The prevailing Mechanistic worldview, which has dominated Western culture and science for centuries, seeks to understand humans and organizations as analogous to machines which can best be “fixed” by reducing each entity to its smallest component part. This pervasive but inaccurate worldview has informed organizational and well-being efforts in a way that has created the current approach to wellness which is rightly being questioned. However, scientific advancements from the 20th and 21st century paint a dramatically different picture of reality – one in which humans and organizations function in a way that is more similar to natural ecosystems than machines. Many important and previously unrecognized truths have emerged from relatively recent studies in the fields of psychology, neuroscience, psychoneuroimmunology, chaos theory, and quantum physics that are (or should be) changing the way we approach well-being both at the organizational and individual levels. (For more on this, read the book How to Build a Thriving Culture at Work, by Rosie Ward and Jon Robison).
Among other things, these “new” sciences teach us that:
What does this mean for individual and organizational wellbeing efforts?
Well, lots of things, really.
Traditionally, organizations have deployed employee well-being initiatives in order to “help” employees improve their health so they can improve the productivity and profitability of the organization. In this conventional model, it is assumed that employees are solely responsible for and can control of all aspects of their health on their own, given the right information and incentives. “Health” is boiled down to a set of risk factors that are often independently quantified, categorized, and addressed with targeted interventions. Very little attention is paid to the effect that the organization itself may be having on the individuals, or how relationships between members of the organizations are helpful or hurtful to well-being, or the relationship between physical health and other important influences such as genetics, beliefs, attitudes, thoughts, emotions, other people, purpose, spirituality, work experience, etc.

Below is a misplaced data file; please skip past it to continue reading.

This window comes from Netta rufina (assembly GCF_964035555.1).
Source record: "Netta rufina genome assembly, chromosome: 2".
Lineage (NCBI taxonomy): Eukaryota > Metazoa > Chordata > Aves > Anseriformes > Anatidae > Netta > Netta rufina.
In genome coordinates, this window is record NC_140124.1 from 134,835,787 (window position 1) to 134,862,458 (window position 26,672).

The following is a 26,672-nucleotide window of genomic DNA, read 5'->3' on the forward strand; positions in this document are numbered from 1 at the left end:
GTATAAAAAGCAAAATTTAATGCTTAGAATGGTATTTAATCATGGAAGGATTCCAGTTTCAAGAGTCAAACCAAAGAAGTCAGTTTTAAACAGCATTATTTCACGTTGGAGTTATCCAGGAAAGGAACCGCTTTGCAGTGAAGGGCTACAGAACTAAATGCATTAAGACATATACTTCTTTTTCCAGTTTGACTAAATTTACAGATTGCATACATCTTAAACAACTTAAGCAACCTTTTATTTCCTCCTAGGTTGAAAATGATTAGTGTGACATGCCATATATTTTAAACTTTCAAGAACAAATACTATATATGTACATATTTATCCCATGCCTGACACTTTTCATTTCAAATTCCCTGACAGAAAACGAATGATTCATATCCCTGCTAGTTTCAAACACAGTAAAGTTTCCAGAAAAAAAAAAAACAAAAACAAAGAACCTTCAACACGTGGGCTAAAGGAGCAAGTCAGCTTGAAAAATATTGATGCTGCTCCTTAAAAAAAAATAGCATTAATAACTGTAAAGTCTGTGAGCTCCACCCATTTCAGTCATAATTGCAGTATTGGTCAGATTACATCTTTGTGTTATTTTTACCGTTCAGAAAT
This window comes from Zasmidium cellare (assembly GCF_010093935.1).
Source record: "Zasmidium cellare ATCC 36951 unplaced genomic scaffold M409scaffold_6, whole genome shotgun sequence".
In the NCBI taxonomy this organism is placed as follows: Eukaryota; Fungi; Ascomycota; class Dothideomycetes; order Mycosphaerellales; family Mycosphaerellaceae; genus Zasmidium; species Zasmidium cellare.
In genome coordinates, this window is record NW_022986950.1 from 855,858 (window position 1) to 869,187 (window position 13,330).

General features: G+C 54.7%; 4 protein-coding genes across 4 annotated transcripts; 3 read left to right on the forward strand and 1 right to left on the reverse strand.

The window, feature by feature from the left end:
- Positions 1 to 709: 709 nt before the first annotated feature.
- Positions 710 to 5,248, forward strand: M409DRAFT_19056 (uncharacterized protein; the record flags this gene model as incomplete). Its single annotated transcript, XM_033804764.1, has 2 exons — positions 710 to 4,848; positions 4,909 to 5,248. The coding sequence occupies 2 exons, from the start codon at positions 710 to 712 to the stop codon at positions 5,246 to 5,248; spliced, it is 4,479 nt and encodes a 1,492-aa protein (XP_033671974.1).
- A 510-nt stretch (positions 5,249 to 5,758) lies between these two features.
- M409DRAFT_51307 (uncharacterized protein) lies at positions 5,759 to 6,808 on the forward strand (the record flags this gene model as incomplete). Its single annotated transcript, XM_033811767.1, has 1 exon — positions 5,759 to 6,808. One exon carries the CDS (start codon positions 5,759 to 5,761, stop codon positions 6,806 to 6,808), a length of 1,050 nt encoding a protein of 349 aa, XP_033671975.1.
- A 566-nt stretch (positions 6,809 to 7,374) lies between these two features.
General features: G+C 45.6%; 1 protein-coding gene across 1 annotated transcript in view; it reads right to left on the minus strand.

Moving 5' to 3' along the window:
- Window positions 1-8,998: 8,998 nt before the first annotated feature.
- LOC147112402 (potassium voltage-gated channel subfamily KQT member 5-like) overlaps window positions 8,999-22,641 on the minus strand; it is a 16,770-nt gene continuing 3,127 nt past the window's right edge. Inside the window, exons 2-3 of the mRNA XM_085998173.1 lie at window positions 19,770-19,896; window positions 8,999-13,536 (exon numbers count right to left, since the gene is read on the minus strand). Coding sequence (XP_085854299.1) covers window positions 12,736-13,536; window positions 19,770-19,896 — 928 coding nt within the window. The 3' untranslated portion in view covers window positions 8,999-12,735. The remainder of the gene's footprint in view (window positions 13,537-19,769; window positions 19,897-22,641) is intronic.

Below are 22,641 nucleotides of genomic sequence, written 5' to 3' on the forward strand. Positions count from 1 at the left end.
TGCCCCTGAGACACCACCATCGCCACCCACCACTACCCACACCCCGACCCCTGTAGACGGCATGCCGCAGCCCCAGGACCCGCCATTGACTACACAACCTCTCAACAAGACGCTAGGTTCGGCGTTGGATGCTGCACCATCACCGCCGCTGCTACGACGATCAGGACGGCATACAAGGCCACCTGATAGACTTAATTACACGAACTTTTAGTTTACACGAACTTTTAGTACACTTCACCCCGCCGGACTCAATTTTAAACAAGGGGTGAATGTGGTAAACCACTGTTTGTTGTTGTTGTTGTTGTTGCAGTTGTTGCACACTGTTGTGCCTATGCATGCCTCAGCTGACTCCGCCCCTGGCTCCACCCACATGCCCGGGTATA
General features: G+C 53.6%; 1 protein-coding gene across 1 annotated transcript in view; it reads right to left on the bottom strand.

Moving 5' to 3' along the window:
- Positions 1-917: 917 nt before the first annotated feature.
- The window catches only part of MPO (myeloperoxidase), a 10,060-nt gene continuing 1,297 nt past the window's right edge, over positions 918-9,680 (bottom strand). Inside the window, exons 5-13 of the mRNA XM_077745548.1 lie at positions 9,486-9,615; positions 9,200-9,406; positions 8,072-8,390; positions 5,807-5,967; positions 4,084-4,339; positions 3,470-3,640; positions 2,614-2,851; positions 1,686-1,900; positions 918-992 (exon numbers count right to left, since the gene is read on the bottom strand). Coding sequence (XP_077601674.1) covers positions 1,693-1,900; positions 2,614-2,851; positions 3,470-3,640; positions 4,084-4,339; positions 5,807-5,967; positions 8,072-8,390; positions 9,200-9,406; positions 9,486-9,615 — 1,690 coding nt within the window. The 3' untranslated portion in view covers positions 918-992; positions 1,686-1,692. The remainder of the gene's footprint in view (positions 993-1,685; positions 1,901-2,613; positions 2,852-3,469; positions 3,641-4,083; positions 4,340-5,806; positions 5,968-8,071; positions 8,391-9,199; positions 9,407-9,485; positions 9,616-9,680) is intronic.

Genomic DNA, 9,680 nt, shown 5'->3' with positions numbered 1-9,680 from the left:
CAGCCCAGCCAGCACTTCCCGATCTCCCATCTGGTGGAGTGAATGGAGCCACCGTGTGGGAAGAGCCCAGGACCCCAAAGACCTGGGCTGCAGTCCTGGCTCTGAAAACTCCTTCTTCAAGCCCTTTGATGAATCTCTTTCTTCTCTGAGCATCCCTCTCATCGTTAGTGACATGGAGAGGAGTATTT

These foundational assumptions and the practices they foster must change. In order to sustain relevance, the wellbeing industry must adapt and respond to these “new” sciences and redefine its understanding of the human experience, health and illness, behavior change, and the relationships between organizations and their employees. While there are many ways these changes will (hopefully) manifest, I’ll suggest two here that have to do with the lessons learned from the forest ecosystem about relationships, interconnectedness, and flourishing.
Focus on the health of the system first. Is the organization guided by a clearly articulated purpose (beyond profit) and set of core values that truly guide decision-making? Are the formal leaders of the company working cohesively? Is there trust, mutual respect, and open communication between leaders and the team members they lead? Is there a sense of community, shared purpose, and support among colleagues? Do the policies, practices and physical environment support wellbeing and high performance without burnout? If you don’t know, find out! If the answer to any of these questions is “No”, consider making this a starting point for intervention. In the long run, no matter how fancy and comprehensive your wellness programs are, you’ll only be able to positively impact the wellbeing of your people if they work in a humanistic culture.